Metro Manila — When it comes to discussions on how long students’ summer vacation should be, Education Secretary Leonor Briones says calls for academic ease and the impact of a prolonged absence of classes must be balanced.
When asked about the department’s reported plans to shorten the break and extend the school year, Briones explained her position on the matter.
“We are very careful in calibrating itong bakasyon [this vacation]. Kasi nakabakasyon na sila ng anim na buwan, magdagdag na naman tayo ng bakasyon,” said Briones, who proceeded to ask whether this would help the youth’s calls for academic ease.
[Translation: They (children) have already been on vacation for six months. Do we need to add more?]
Academic ease involves the implementation of measures aimed at helping teachers and students adjust better to new modes of learning amid the COVID-19 pandemic. Among the suggestions forwarded by advocacy groups are lessening school requirements and allowing asynchronous classes for those unable to attend them on time, given problems like internet connectivity.
“Kung yan ay makakatulong dahil hingi nila ang academic ease — tumahimik na yung academic freeze, na hindi na nila pinu-pursue yung pag-close ng classes — ay gagawin namin. Pero siguro hindi sobrang haba,” said the Education chief, citing the impact of a lengthy vacation on parents, teachers, and learners.
[Translation: If that (extending vacation) will help achieve academic ease — calls for academic freeze have quieted down — then we’ll do it. But not too long.]
For instance, Briones said she had been receiving feedback on kids still preferring actual teachers to educate them, and the atmosphere of a school. Teachers likewise have had to adjust and provide lessons under distance learning, with parents also taking on the role of educating their children while face-to-face classes remain prohibited, she added.
Groups reject extended school year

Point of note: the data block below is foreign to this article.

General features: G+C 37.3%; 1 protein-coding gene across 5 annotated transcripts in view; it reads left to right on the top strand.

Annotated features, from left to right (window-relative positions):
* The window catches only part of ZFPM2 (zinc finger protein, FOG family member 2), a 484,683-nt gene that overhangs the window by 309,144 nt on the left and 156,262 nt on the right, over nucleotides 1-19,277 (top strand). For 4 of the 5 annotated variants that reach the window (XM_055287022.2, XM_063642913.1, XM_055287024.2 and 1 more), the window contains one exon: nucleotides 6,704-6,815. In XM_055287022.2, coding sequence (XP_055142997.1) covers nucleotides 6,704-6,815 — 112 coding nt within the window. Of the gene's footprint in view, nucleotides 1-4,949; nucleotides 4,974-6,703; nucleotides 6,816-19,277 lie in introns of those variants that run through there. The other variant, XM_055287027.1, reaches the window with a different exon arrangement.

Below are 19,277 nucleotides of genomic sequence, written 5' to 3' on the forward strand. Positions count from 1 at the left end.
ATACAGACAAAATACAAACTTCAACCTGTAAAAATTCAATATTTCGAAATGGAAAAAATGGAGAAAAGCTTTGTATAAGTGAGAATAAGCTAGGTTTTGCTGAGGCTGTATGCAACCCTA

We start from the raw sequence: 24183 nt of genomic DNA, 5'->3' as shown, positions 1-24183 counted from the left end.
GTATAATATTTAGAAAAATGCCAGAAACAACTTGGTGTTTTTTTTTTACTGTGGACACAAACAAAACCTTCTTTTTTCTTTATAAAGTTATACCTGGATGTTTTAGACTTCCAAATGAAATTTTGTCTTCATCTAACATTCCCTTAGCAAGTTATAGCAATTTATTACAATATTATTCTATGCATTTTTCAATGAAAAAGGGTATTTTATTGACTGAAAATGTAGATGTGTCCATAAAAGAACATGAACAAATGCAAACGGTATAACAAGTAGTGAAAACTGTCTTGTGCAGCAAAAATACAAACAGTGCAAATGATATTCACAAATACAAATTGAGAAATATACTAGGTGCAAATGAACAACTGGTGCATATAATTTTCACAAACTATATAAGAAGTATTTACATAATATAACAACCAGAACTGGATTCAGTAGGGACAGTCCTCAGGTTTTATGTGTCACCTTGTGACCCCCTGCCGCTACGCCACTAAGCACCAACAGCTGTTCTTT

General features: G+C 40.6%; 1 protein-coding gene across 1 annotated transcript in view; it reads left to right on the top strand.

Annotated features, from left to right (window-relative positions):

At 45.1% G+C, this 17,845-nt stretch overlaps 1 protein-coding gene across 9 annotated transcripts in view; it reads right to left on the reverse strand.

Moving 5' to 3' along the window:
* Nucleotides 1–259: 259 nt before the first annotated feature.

Teachers and students have expressed their opposition to the Department of Education’s idea of extending the school year and cutting the summer break to just two weeks, saying learners and educators are already burned out.
The Alliance of Concerned Teachers on Thursday said the department should instead focus on easing the workload.
“The difficulties of many students in keeping up with the lessons while both learners and teachers are burned out is a clear proof that the current curriculum and the over-all learning design being implemented are not sufficiently attuned to their real situation under the health and economic crisis,” ACT Secretary General Raymond Basilio said in a statement.
The group was reacting to DepEd Usec. Diosdado San Antonio’s proposal to extend the academic year, and short the two-month summer break to just two weeks, during an interview with GMA’s ’24 Oras’.
ACT cited consultations with teachers who relayed their struggle of keeping up with distance learning requirements, stressing that on top of teaching, they have to print and collate modules as well, and deliver them to the students’ homes. They do not even have vacation or sick leave benefits, and the 8-hour work shift is “heavily disregarded”, it added.
“They are being treated as tireless workhorses by the DepEd while they themselves also experience the stresses brought about by the pandemic and the economic crisis to their families,” the group said.
The National Union of Students in the Philippines also rejected the proposal. The group said apart from economic problems that come with using gadgets, the distance learning setup has also severely affected learners’ mental health.
“Pagod na pagod at sadlak na sa hirap ang mga estudyante dulot ng palpak na distance learning!” NUSP President Jandeil Roperos said.
[Translation: The students are exhausted and suffering due to the failed distance learning system.]
Netizens also shared their frustrations with DepEd, flooding social media with angry statements. It was among the top 2 trending topics on Twitter in the country on Thursday.